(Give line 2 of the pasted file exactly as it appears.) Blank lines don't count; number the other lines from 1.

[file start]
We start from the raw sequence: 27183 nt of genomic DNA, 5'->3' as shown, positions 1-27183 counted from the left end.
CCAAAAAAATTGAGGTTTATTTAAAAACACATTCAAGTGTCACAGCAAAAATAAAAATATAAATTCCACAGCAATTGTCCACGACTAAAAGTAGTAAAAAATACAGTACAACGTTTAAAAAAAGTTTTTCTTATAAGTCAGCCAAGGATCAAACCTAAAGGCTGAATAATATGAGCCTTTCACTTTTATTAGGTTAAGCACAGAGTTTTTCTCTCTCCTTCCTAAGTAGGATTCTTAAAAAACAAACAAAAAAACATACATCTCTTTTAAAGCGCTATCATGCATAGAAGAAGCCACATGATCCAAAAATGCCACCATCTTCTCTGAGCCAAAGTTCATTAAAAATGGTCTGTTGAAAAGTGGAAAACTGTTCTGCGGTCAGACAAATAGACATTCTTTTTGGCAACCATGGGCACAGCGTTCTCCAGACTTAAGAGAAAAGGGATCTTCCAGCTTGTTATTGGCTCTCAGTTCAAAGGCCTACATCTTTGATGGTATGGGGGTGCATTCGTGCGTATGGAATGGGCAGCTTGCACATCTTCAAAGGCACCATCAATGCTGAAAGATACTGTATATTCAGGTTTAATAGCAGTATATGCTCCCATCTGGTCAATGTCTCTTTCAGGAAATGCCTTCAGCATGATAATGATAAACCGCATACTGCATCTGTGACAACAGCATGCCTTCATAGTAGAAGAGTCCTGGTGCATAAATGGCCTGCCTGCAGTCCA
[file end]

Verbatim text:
CCAAAAAAATTGAGGTTTATTTAAAAACACATTCAAGTGTCACAGCAAAAATAAAAATATAAATTCCACAGCAATTGTCCACGACTAAAAGTAGTAAAAAATACAGTACAACGTTTAAAAAAAGTTTTTCTTATAAGTCAGCCAAGGATCAAACCTAAAGGCTGAATAATATGAGCCTTTCACTTTTATTAGGTTAAGCACAGAGTTTTTCTCTCTCCTTCCTAAGTAGGATTCTTAAAAAACAAACAAAAAAACATACATCTCTTTTAAAGCGCTATCATGCATAGAAGAAGCCACATGATCCAAAAATGCCACCATCTTCTCTGAGCCAAAGTTCATTAAAAATGGTCTGTTGAAAAGTGGAAAACTGTTCTGCGGTCAGACAAATAGACATTCTTTTTGGCAACCATGGGCACAGCGTTCTCCAGACTTAAGAGAAAAGGGATCTTCCAGCTTGTTATTGGCTCTCAGTTCAAAGGCCTACATCTTTGATGGTATGGGGGTGCATTCGTGCGTATGGAATGGGCAGCTTGCACATCTTCAAAGGCACCATCAATGCTGAAAGATACTGTATATTCAGGTTTAATAGCAGTATATGCTCCCATCTGGTCAATGTCTCTTTCAGGAAATGCCTTCAGCATGATAATGATAAACCGCATACTGCATCTGTGACAACAGCATGCCTTCATAGTAGAAGAGTCCTGGTGCATAAATGGCCTGCCTGCAGTCCA